mersenneforum.org  

Go Back   mersenneforum.org > Great Internet Mersenne Prime Search > Hardware > Cloud Computing

Reply
 
Thread Tools
Old 2017-12-07, 22:08   #1
GP2
 
GP2's Avatar
 
Sep 2003

258110 Posts
Default Unfavorable price trends for AWS EC2 spot instances?

In conjunction with their annual re:Invent conference held in late November, Amazon recently announced a bunch of changes in the way spot instances work. There are more options for interruption behavior, spot price fluctuations have been greatly smoothed, and it is easier to launch spot instances from the command line.

This seems to be causing spot instance prices to increase steadily.

First I'll describe the changes, then explain why they are affecting prices.

Spot prices now fluctuate a lot less. It used to be that they could move up and down at any time, but now they rise and fall only very gradually, based on long-term trends rather than instantaneous demand.

Also, it used to be that when your spot instances were interrupted (usually due to the spot market price moving above your limit price), the instance would always be terminated. A couple of months before the conference, they added the option that spot instances could also be stopped. During the conference itself, they announced that spot instances could also hibernate.

Reminder of what these terms mean:
  • Terminated: all your state is lost, however the contents of your "local hard drive" (EBS storage) can optionally be saved, and obviously anything stored on a network file system (EFS) is unaffected. This is like your laptop or desktop computer disappearing, and nothing is left except (optionally) a USB thumb drive, which could be plugged into a new computer so you can copy your files.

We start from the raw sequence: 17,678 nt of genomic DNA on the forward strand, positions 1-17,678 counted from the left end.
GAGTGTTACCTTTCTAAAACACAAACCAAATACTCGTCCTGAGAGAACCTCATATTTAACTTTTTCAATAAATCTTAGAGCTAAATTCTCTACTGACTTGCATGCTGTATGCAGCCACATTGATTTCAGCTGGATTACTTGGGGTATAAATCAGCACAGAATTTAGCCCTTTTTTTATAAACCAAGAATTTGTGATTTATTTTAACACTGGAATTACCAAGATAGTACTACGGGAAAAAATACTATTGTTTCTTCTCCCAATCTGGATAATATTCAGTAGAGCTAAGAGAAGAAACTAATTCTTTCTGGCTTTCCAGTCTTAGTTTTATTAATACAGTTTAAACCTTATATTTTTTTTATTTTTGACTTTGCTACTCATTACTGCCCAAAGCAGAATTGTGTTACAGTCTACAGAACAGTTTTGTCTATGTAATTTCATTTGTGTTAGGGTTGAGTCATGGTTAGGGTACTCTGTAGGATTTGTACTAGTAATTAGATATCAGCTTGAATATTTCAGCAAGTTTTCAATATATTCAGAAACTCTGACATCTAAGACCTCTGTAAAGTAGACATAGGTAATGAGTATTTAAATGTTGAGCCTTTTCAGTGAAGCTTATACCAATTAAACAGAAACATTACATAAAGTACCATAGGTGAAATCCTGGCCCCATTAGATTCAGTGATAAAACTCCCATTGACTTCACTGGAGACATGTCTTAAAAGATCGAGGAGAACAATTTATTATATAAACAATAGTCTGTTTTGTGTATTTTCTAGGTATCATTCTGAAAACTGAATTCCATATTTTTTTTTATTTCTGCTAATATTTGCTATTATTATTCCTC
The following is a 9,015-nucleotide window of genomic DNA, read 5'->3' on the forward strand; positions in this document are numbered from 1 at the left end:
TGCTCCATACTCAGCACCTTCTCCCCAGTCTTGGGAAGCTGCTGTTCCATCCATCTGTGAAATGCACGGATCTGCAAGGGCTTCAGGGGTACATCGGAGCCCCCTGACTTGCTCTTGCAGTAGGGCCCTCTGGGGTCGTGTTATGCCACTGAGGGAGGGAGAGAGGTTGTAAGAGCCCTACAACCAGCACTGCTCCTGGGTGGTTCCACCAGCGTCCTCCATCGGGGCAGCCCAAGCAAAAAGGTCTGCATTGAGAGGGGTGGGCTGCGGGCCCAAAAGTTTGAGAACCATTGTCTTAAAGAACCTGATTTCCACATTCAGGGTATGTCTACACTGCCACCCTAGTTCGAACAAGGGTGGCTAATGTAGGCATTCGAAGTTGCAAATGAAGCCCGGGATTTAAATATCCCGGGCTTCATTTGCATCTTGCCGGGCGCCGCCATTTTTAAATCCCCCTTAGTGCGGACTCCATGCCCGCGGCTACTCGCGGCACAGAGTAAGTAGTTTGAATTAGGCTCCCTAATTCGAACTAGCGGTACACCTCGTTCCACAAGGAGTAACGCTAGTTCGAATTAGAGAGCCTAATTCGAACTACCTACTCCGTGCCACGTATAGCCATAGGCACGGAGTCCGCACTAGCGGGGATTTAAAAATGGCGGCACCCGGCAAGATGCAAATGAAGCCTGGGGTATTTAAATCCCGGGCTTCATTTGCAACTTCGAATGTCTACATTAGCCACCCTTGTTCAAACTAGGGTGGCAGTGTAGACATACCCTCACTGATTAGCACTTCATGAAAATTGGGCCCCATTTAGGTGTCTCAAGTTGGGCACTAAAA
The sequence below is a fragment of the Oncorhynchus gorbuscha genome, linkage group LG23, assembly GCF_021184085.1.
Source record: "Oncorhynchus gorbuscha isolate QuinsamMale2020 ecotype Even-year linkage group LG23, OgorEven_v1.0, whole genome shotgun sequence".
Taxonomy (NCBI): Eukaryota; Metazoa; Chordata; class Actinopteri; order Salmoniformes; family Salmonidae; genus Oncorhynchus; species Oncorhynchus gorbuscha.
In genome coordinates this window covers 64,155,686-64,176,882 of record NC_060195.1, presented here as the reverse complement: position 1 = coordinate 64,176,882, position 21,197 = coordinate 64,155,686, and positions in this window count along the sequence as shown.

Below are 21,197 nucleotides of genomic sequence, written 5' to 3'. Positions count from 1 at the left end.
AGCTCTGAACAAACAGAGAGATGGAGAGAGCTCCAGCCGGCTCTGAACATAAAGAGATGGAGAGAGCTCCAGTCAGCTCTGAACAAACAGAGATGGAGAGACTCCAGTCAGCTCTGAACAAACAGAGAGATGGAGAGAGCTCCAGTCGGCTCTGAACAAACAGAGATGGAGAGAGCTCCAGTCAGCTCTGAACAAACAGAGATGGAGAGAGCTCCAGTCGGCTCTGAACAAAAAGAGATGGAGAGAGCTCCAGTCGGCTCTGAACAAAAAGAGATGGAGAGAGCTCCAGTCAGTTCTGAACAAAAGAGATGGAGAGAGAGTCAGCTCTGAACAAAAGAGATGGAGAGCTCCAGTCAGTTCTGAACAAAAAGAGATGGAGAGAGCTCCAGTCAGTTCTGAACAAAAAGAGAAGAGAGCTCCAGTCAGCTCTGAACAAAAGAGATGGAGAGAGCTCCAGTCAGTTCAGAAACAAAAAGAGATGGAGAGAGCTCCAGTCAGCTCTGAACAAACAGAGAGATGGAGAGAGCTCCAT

• Stopped: Your "local hard drive" (EBS storage) persists, with the same root directory tree, but the contents of RAM are lost. This is like your laptop or desktop computer being powered off.
  • Hibernating: The contents of your "local hard drive" (EBS storage) and your RAM both persist. This is like your laptop or desktop computer going into sleep mode, or the way most smartphones work when you turn them off.

A minor disadvantage of stopped and hibernating instances is that they continue to run up storage charges. Each instance uses a minimum of 8 GB "hard drive size", and on a monthly basis this costs about 80 cents, which is not too onerous, but does add about 0.1 cents per hour to the spot price.


All of this makes spot instances friendlier and easier to use, with costs that are much more predictable. It is a lot easier now to adapt existing applications which have been running on on-demand or reserved instances and have them run on spot instances instead.

This may be very bad for number crunching on the cloud however. The difference between on-demand pricing and spot prices has traditionally been nearly an order of magnitude, and that gap will probably narrow now, as spot instances see greater usage by corporations that have been paying full price until now. Also, you can't set a low limit price to let mprime run intermittently during price dips, because there are no more price dips anymore. It's just a flatline with just a very tiny slope (so far, only upward).